There are so many misconceptions surrounding joggling and the “Wild Juggling” blog, that it would be difficult to cover them all in one post. Now I would love to discuss the misconceptions about what joggling can do for your sex life. However, a more common yet disturbing misconception is how some people peddling quackery see me as some kind of natural ally, and have suggested through email that we guest blog on each other’s blogs. The truth of the matter is that I am no friend of quackery or as it is often called today, “alternative medicine”. There is nothing “alternative” I do that allows me to joggle for many miles every day. What falls under the label of “alternative medicine” is almost always unproven and therefore simply quackery. Sometimes the label “complementary” is used, or the hybridized “integrative”.

These labels are simply marketing terms for therapies based on prescientific ideas that have been justifiably disgarded by modern science. What do I mean exactly? I mean things like homeopathy, reiki, chiropractic, “energy” healing, acupuncture, and most supplements. To make the long story short, for homeopathy to work beyond its placebo effects, it would require overturning most of what we currently know about about physics and chemistry. That’s because one of the central tenets of homeopathy is that the more you dilute a medicine, the more powerful its effects. Another central tenet is “like cures like”, which means a substance that causes the symptoms of a disease in a healthy person will cure the same disease in a sick person. And don’t forget that substance has to be diluted many times over until none of the substance is left to increase its potency.

Example: If X causes allergies in healthy people, giving X to a person with severe allergies should cure their allergies. Sounds ridiculous, right? If you don’t believe me, visit the Wikipedia article on homeopathy or read about it on some homeopathy site. Nothing I said about how it is supposed to work is an exaggeration.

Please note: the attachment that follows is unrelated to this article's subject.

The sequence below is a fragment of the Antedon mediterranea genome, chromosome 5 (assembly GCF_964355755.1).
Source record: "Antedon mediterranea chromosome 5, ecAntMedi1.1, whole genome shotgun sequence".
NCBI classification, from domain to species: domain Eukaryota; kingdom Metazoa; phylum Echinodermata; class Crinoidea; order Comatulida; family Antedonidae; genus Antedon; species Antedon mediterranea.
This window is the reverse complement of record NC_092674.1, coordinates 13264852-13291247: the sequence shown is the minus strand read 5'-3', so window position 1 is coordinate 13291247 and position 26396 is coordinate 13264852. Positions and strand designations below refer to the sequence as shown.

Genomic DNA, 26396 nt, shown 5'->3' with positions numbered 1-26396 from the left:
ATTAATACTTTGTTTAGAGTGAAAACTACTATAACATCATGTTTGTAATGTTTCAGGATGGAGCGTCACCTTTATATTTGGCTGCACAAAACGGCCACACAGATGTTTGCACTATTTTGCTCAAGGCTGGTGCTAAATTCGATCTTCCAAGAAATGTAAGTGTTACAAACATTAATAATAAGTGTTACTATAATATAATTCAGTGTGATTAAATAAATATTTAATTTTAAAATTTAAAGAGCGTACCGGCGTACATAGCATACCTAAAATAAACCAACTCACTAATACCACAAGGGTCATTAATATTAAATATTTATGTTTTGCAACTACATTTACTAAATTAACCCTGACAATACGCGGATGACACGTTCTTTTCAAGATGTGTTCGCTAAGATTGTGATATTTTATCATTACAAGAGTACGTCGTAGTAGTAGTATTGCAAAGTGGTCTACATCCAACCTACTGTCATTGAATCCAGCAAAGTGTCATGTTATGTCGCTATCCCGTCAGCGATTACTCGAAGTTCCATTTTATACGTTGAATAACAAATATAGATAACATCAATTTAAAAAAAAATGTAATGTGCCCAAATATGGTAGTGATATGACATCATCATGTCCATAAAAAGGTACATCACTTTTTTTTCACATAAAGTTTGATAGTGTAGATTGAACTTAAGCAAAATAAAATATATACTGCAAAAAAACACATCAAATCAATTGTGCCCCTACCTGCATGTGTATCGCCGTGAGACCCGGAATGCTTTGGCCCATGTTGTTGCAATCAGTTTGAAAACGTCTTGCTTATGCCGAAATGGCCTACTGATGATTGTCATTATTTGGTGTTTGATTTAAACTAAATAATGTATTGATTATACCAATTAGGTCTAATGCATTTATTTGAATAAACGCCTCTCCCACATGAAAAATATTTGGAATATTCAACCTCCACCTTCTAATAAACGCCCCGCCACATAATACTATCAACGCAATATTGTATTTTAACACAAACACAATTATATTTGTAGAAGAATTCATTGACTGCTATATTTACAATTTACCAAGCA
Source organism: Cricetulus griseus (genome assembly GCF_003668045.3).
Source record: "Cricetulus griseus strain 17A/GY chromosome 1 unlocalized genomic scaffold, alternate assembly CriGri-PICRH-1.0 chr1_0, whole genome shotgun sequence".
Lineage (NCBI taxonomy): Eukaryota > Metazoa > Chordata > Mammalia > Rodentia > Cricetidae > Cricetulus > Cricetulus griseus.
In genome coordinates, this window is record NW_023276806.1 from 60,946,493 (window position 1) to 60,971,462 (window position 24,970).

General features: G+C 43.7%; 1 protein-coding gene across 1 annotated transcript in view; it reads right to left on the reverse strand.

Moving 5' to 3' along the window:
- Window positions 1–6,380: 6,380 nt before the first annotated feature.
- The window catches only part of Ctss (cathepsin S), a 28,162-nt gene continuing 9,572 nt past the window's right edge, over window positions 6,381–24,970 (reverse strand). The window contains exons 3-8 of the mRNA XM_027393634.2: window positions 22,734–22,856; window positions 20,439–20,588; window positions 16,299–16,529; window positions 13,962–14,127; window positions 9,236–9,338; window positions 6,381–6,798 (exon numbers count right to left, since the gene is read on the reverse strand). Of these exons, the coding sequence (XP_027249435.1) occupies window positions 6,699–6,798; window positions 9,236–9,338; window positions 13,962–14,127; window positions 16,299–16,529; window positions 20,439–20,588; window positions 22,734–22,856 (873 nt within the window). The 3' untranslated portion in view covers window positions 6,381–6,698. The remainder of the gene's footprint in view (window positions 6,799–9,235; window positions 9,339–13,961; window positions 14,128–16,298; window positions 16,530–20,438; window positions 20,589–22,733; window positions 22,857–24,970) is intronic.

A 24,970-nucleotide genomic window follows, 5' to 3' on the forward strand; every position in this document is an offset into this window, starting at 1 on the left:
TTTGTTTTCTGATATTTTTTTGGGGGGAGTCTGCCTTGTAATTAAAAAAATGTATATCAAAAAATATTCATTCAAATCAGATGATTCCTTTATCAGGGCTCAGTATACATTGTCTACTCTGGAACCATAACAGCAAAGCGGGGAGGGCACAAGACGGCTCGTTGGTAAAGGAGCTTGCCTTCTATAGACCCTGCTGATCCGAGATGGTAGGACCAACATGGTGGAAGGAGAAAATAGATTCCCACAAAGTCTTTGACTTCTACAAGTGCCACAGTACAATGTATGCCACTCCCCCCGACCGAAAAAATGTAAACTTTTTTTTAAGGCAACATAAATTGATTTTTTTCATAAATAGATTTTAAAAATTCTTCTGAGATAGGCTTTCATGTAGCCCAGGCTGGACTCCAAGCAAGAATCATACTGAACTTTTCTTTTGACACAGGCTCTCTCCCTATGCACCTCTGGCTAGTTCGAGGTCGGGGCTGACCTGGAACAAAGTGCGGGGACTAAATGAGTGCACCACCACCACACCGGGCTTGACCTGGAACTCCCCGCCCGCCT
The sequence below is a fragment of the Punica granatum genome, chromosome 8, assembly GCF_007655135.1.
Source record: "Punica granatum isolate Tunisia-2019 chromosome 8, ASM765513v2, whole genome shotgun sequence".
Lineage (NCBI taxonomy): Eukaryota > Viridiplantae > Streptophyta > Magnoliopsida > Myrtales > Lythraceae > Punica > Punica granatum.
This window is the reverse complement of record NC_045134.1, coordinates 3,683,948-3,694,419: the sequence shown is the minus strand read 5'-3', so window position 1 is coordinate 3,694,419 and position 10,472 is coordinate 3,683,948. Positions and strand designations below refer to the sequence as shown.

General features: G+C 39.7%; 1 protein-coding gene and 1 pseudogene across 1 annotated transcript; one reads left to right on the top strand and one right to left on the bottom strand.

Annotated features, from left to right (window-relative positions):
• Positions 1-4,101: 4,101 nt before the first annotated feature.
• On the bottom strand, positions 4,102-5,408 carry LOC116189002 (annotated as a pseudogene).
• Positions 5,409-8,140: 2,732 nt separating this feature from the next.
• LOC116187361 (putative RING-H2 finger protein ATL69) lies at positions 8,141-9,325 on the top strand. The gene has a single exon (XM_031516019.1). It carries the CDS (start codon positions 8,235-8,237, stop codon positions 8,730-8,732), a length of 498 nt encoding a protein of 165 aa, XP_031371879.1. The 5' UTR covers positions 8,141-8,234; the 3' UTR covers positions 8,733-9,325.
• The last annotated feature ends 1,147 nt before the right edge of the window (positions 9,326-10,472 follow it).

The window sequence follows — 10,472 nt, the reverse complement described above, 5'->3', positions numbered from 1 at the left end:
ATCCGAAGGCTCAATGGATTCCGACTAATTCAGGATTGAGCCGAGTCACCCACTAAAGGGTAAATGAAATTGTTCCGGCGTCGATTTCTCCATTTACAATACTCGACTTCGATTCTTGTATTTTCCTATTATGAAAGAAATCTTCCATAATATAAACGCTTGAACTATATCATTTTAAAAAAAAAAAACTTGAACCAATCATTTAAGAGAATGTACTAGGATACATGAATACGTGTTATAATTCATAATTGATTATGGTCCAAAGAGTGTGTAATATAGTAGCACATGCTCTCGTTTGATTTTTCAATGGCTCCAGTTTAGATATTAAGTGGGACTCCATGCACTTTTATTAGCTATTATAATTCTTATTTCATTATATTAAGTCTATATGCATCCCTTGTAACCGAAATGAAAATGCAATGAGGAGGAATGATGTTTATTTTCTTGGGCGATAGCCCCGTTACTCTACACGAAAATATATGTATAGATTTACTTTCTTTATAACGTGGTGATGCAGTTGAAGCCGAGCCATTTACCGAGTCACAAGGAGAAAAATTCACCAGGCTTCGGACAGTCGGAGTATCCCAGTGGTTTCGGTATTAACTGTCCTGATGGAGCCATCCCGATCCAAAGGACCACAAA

Reiki, a form of “energy” healing, is similarly nonsensical. Dr Steven Novella does a good job of exposing Reiki for the quackery that it is:

Reiki is therefore a form of vitalism – the pre-scientific belief that some spiritual energy animates the living, and is what separates living things from non-living things. The notion of vitalism was always an intellectual place-holder, responsible for whatever aspects of biology were not currently understood. But as science progressed, eventually we figured out all of the basic functions of life and there was simply nothing left for the vital force to do. It therefore faded from scientific thinking. We can add to that the fact that no one has been able to provide positive evidence for the existence of a vital force – it remains entirely unknown to science.

Acupuncture, and the theories that underpin Ayurvedic and traditional Chinese medicine are similarly based on discredited prescientific ideas(like vitalism described above), and have virtually no scientific evidence proving their efficacy. This is why mainstream medical doctors generally do not approve of their use, not because of some “big pharma” conspiracy or “closed mindedness”.

Unfortunately, many alternative(quack) practitioners love to muddy the waters, to confuse people about what “alternative” really means, and also engage in bait-and-switch tactics to get people to accept their bizarre, discredited ideas. They often do this by mislabeling practices that are fully endorsed by scientific medicine as “alternative”, like exercise or dietary changes. Funny thing is, just about all doctors recommend exercise to their patients if they are not already doing so due to its numerous proven health benefits. Alternative practitioners did not invent exercise, so this is not an example of alternative medicine getting vindicated. Mainstream doctors also recommend their patients eat more fruits and vegetables, and have been doing so for a very long time, so there is nothing “alternative” about dietary change either, except for diets mostly based on pseudo-science.